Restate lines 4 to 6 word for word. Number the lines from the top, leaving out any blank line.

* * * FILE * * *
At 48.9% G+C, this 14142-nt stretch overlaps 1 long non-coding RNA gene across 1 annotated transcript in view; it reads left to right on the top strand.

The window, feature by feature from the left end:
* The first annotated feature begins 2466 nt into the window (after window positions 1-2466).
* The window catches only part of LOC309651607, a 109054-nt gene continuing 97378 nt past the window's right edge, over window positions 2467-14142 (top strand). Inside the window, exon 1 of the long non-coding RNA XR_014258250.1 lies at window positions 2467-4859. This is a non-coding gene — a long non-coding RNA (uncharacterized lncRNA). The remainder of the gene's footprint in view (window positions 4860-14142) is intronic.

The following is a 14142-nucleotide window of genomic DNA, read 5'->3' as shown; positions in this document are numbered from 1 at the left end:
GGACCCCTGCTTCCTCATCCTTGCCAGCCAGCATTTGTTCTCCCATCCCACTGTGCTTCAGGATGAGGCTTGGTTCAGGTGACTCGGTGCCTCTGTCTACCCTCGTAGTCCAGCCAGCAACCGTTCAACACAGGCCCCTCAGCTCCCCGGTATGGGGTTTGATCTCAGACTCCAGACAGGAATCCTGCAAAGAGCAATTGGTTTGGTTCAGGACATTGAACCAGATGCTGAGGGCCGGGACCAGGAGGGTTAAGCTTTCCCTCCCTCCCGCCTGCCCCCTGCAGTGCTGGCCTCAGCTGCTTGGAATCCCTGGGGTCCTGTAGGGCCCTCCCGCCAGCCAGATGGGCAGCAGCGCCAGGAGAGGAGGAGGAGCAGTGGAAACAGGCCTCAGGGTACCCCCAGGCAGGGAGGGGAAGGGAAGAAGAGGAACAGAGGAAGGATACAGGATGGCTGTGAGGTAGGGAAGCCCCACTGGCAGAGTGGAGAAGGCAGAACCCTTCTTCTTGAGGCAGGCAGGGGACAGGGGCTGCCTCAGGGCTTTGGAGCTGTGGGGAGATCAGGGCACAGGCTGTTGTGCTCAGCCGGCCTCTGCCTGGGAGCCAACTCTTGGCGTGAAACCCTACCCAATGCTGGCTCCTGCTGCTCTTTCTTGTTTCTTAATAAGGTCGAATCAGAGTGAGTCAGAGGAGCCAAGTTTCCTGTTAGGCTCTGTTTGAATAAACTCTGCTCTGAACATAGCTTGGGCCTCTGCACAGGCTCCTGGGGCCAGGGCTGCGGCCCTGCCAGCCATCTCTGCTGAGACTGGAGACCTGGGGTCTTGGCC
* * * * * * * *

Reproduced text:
* The window catches only part of LOC309651607, a 109054-nt gene continuing 97378 nt past the window's right edge, over window positions 2467-14142 (top strand). Inside the window, exon 1 of the long non-coding RNA XR_014258250.1 lies at window positions 2467-4859. This is a non-coding gene — a long non-coding RNA (uncharacterized lncRNA). The remainder of the gene's footprint in view (window positions 4860-14142) is intronic.

The following is a 14142-nucleotide window of genomic DNA, read 5'->3' as shown; positions in this document are numbered from 1 at the left end:
GGACCCCTGCTTCCTCATCCTTGCCAGCCAGCATTTGTTCTCCCATCCCACTGTGCTTCAGGATGAGGCTTGGTTCAGGTGACTCGGTGCCTCTGTCTACCCTCGTAGTCCAGCCAGCAACCGTTCAACACAGGCCCCTCAGCTCCCCGGTATGGGGTTTGATCTCAGACTCCAGACAGGAATCCTGCAAAGAGCAATTGGTTTGGTTCAGGACATTGAACCAGATGCTGAGGGCCGGGACCAGGAGGGTTAAGCTTTCCCTCCCTCCCGCCTGCCCCCTGCAGTGCTGGCCTCAGCTGCTTGGAATCCCTGGGGTCCTGTAGGGCCCTCCCGCCAGCCAGATGGGCAGCAGCGCCAGGAGAGGAGGAGGAGCAGTGGAAACAGGCCTCAGGGTACCCCCAGGCAGGGAGGGGAAGGGAAGAAGAGGAACAGAGGAAGGATACAGGATGGCTGTGAGGTAGGGAAGCCCCACTGGCAGAGTGGAGAAGGCAGAACCCTTCTTCTTGAGGCAGGCAGGGGACAGGGGCTGCCTCAGGGCTTTGGAGCTGTGGGGAGATCAGGGCACAGGCTGTTGTGCTCAGCCGGCCTCTGCCTGGGAGCCAACTCTTGGCGTGAAACCCTACCCAATGCTGGCTCCTGCTGCTCTTTCTTGTTTCTTAATAAGGTCGAATCAGAGTGAGTCAGAGGAGCCAAGTTTCCTGTTAGGCTCTGTTTGAATAAACTCTGCTCTGAACATAGCTTGGGCCTCTGCACAGGCTCCTGGGGCCAGGGCTGCGGCCCTGCCAGCCATCTCTGCTGAGACTGGAGACCTGGGGTCTTGGCC